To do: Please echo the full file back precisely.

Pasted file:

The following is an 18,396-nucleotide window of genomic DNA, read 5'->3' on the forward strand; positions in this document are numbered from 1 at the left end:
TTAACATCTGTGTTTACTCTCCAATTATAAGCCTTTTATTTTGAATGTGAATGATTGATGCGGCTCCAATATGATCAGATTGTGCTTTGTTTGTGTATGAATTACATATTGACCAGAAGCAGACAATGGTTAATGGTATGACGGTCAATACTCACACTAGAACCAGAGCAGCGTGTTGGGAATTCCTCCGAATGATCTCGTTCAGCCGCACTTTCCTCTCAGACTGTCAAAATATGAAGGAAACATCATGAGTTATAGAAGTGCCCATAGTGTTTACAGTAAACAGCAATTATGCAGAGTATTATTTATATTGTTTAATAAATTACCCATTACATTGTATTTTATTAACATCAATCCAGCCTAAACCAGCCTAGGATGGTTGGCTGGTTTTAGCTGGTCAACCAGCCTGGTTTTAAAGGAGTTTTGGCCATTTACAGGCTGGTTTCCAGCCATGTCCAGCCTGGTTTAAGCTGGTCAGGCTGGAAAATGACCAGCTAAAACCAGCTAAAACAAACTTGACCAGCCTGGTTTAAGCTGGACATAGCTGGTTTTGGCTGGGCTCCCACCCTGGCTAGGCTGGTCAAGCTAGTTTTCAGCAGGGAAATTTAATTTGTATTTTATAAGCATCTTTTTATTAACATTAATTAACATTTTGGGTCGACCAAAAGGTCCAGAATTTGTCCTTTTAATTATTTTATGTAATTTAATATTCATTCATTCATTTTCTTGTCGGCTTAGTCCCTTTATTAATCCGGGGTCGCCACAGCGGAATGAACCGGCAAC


The following is an 18,396-nucleotide window of genomic DNA, read 5'->3' on the forward strand; positions in this document are numbered from 1 at the left end:
TTAACATCTGTGTTTACTCTCCAATTATAAGCCTTTTATTTTGAATGTGAATGATTGATGCGGCTCCAATATGATCAGATTGTGCTTTGTTTGTGTATGAATTACATATTGACCAGAAGCAGACAATGGTTAATGGTATGACGGTCAATACTCACACTAGAACCAGAGCAGCGTGTTGGGAATTCCTCCGAATGATCTCGTTCAGCCGCACTTTCCTCTCAGACTGTCAAAATATGAAGGAAACATCATGAGTTATAGAAGTGCCCATAGTGTTTACAGTAAACAGCAATTATGCAGAGTATTATTTATATTGTTTAATAAATTACCCATTACATTGTATTTTATTAACATCAATCCAGCCTAAACCAGCCTAGGATGGTTGGCTGGTTTTAGCTGGTCAACCAGCCTGGTTTTAAAGGAGTTTTGGCCATTTACAGGCTGGTTTCCAGCCATGTCCAGCCTGGTTTAAGCTGGTCAGGCTGGAAAATGACCAGCTAAAACCAGCTAAAACAAACTTGACCAGCCTGGTTTAAGCTGGACATAGCTGGTTTTGGCTGGGCTCCCACCCTGGCTAGGCTGGTCAAGCTAGTTTTCAGCAGGGAAATTTAATTTGTATTTTATAAGCATCTTTTTATTAACATTAATTAACATTTTGGGTCGACCAAAAGGTCCAGAATTTGTCCTTTTAATTATTTTATGTAATTTAATATTCATTCATTCATTTTCTTGTCGGCTTAGTCCCTTTATTAATCCGGGGTCGCCACAGCGGAATGAACCGGCAAC